Rep. Marc Veasey’s (D-TX) questions


Rep. Veasey asked Dr. Steer about the transfer of wealth from developed to developing countries, why a financial mechanism was included in the agreement, and if there are consequences from the U.S. not committing resources.


Dr. Steer said the $100 billion that people keep mentioning is not all public money.  It includes private money, and private sector money can actually be stimulated by public money.  Poor people obviously require help, and the help can be provided in a way that generates jobs and economic growth.    Every dollar that the U.S contributes for  developing country mitigation and adaptation will, because it will be leveraged with private investment, come back to the U.S. in more than a dollar of trade and investment.


Rep. Darin Lahood’s (R-IL) questions


Rep. Lahood asked about the consequences of the agreement not being a treaty.

Groves responded that the fact the agreement could not get through the U.S. Senate was the “biggest open secret of the Paris conference.”  The lack of congressional scrutiny speaks to the legitimacy of the agreement.


Responding to a second question, Groves said the agreement—because it is an international commitment that bypassed the Congress and will be enforced domestically by EPA—lacks democratic legitimacy on almost every level.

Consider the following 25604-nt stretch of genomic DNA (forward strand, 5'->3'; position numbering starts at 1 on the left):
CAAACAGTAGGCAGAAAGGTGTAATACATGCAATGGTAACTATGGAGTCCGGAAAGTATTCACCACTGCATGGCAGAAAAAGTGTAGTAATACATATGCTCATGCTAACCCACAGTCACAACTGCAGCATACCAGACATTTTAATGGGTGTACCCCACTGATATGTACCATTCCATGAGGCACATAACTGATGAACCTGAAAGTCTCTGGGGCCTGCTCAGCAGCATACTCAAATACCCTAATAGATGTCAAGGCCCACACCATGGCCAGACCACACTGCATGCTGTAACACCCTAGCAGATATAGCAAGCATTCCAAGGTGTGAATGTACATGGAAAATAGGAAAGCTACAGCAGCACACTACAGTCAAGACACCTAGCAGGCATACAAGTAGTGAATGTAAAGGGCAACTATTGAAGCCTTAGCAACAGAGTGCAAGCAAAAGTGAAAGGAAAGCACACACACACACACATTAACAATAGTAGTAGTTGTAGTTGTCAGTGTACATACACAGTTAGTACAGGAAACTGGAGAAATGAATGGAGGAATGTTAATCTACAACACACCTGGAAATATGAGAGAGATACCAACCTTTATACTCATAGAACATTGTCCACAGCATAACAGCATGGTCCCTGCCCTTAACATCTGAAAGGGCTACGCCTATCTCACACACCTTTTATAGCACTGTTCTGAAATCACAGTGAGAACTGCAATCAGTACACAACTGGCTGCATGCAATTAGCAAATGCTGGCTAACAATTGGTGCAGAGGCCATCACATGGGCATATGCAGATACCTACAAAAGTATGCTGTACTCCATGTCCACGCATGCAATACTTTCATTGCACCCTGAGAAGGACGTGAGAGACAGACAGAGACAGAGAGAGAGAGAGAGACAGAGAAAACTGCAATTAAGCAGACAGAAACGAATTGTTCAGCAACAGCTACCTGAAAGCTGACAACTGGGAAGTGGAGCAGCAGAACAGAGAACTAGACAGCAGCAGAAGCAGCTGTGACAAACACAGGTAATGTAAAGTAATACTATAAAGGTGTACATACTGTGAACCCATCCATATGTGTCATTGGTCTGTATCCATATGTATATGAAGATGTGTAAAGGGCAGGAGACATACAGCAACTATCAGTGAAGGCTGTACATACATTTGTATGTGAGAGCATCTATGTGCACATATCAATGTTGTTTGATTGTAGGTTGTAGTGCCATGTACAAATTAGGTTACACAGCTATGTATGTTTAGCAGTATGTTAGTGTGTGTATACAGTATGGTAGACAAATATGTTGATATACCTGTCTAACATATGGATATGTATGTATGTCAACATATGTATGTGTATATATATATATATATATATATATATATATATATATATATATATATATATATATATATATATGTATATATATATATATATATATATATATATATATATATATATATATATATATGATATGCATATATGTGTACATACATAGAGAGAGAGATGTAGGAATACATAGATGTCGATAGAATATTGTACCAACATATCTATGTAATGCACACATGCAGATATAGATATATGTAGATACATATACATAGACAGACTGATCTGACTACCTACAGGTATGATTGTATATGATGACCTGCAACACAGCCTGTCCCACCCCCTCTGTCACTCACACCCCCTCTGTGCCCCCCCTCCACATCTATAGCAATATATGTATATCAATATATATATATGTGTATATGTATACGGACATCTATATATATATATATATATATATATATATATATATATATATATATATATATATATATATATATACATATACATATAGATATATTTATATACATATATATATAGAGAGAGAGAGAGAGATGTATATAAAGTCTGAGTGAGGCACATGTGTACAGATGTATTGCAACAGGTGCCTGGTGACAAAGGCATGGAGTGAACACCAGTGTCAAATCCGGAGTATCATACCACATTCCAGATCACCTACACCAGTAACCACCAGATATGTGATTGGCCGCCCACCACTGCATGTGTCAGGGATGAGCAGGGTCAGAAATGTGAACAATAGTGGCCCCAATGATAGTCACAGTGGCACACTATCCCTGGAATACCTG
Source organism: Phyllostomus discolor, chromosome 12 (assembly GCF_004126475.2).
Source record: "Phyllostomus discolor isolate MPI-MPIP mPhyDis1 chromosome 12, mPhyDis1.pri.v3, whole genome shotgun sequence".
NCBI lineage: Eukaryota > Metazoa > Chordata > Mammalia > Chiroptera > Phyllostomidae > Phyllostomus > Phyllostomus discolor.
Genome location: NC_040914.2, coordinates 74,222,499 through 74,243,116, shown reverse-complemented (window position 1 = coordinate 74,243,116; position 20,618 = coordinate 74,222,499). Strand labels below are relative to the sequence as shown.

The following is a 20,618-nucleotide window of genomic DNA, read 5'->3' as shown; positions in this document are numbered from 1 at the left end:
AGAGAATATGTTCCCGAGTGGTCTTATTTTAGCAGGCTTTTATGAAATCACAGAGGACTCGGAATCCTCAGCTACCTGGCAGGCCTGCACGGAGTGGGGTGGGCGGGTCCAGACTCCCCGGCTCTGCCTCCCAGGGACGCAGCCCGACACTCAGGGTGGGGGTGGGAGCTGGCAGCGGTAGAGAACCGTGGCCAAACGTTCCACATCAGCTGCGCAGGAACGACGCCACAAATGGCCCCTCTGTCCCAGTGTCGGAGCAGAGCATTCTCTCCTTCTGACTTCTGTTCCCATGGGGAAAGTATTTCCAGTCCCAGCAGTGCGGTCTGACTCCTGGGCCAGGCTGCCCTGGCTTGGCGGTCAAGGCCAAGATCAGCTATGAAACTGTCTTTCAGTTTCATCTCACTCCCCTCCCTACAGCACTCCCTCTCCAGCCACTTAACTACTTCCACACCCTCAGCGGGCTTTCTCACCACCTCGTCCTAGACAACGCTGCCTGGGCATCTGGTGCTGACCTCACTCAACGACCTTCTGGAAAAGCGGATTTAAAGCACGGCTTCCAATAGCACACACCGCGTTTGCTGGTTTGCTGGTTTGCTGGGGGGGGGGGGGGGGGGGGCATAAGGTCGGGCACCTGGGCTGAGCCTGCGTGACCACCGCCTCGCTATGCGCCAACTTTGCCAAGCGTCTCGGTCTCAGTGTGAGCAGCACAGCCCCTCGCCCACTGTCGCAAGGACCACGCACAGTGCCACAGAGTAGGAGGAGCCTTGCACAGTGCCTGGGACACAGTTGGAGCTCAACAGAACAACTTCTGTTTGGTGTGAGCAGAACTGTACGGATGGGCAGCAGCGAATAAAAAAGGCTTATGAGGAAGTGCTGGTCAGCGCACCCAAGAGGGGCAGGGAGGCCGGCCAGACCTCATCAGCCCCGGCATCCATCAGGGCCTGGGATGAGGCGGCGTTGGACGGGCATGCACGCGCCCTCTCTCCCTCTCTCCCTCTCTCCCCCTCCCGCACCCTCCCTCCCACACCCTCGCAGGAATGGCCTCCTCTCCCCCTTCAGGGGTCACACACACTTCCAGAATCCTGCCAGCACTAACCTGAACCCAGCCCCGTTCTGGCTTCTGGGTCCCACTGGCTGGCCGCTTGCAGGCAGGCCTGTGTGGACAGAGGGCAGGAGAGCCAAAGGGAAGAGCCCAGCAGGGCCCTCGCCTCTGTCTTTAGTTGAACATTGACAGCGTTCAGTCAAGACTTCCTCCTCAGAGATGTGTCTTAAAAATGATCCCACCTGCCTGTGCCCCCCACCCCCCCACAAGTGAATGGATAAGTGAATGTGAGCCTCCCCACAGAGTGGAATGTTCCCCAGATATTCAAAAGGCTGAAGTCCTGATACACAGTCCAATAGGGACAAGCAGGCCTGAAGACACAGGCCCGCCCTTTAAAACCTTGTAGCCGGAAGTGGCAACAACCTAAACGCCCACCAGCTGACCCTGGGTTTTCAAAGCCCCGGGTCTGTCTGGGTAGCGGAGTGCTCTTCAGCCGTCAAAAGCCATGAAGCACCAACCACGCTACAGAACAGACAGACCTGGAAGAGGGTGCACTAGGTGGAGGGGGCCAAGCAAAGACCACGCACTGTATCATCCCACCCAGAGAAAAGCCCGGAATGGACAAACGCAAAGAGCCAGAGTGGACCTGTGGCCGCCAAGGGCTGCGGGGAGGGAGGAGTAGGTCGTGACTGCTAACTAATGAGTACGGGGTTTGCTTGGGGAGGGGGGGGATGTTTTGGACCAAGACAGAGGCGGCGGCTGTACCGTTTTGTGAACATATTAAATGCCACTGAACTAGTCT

Rep. Suzanne Bonamici’s (D-OR) questions


Rep. Bonamici asked Dr. Steer about how climate changes effects the oceans and fisheries and the resulting population and food chain dynamics. Dr. Steer responded that there is a large amount of literature supporting the negative impacts that climate \change and ocean acidification is having on fisheries populations and ecosystems.  A report released in 2015—“Risky Business: The Economic Risks of Climate Change to the United States”—assessed the impact of climate change on a county-by-county basis.  Obviously, the science is not absolutely firm, but people have to look at the bulk of scientific opinion.


Rep. Brian Babin’s (R-TX) questions


Directing his questions at Eule, Rep. Babin asked how the increased energy costs will impact the macroeconomic health of the U.S., including both primary energy users and end-use consumers.


Eule said electricity rates will increase by up to 14 percent, and we need to ask ourselves if this is the road we want to go down when you think about the energy price advantage the U.S. has over other countries.


Rep. Babin asked if U.S. jobs would be lost.  Eule said yes.  The U.S. has an energy price advantage that can be attributed to domestic hydraulic fracturing.


Rep. Babin asked if green jobs could offset the lost manufacturing jobs.  Eule said that is difficult to answer.  But, looking back at the recession, the oil and gas sector has been the one shining star.


Rep. Elizabeth Esty’s (D-CA) questions


Rep. Esty asked Dr. Steer about the value of the bottom-up approach, the health impacts of not addressing climate change, and whether fracking technology innovations could be applied to renewable energy technologies.

Dr. Steer said that Connecticut not only did the right thing environmentally, but analyzed it.  He added that fracking is not impacted by the Paris agreement.  Related to the bottom-up approach, U.S. city mayors had a large presence at the Paris conference because they are taking action to monitor and be transparent about urban GHG emissions.  Also, CPP will pay for itself with associated gains in health conditions and reductions in health care costs.  This is why high-tech companies are lobbying for renewables.